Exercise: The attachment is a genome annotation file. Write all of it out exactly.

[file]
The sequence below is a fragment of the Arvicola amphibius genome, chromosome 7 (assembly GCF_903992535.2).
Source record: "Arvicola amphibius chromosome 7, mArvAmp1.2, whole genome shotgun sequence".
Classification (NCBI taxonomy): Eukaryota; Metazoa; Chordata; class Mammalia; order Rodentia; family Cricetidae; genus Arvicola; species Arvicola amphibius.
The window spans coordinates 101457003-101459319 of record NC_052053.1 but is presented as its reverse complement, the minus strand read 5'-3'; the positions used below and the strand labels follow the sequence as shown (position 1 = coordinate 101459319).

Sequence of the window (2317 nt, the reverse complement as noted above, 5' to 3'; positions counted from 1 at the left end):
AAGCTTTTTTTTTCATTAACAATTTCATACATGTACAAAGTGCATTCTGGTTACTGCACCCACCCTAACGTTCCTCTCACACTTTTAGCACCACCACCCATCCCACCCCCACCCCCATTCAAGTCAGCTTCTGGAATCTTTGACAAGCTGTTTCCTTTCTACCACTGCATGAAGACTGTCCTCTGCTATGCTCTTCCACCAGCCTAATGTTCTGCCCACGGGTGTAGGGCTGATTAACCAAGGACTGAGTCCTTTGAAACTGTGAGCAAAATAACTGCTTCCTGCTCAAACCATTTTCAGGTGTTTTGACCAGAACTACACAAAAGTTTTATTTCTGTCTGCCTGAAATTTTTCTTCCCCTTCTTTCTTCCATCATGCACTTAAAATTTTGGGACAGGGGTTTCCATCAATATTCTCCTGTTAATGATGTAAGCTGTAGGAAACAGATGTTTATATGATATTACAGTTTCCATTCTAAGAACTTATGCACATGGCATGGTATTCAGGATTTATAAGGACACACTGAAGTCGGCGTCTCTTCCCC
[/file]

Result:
The sequence below is a fragment of the Arvicola amphibius genome, chromosome 7 (assembly GCF_903992535.2).
Source record: "Arvicola amphibius chromosome 7, mArvAmp1.2, whole genome shotgun sequence".
Classification (NCBI taxonomy): Eukaryota; Metazoa; Chordata; class Mammalia; order Rodentia; family Cricetidae; genus Arvicola; species Arvicola amphibius.
The window spans coordinates 101457003-101459319 of record NC_052053.1 but is presented as its reverse complement, the minus strand read 5'-3'; the positions used below and the strand labels follow the sequence as shown (position 1 = coordinate 101459319).

Sequence of the window (2317 nt, the reverse complement as noted above, 5' to 3'; positions counted from 1 at the left end):
AAGCTTTTTTTTTCATTAACAATTTCATACATGTACAAAGTGCATTCTGGTTACTGCACCCACCCTAACGTTCCTCTCACACTTTTAGCACCACCACCCATCCCACCCCCACCCCCATTCAAGTCAGCTTCTGGAATCTTTGACAAGCTGTTTCCTTTCTACCACTGCATGAAGACTGTCCTCTGCTATGCTCTTCCACCAGCCTAATGTTCTGCCCACGGGTGTAGGGCTGATTAACCAAGGACTGAGTCCTTTGAAACTGTGAGCAAAATAACTGCTTCCTGCTCAAACCATTTTCAGGTGTTTTGACCAGAACTACACAAAAGTTTTATTTCTGTCTGCCTGAAATTTTTCTTCCCCTTCTTTCTTCCATCATGCACTTAAAATTTTGGGACAGGGGTTTCCATCAATATTCTCCTGTTAATGATGTAAGCTGTAGGAAACAGATGTTTATATGATATTACAGTTTCCATTCTAAGAACTTATGCACATGGCATGGTATTCAGGATTTATAAGGACACACTGAAGTCGGCGTCTCTTCCCC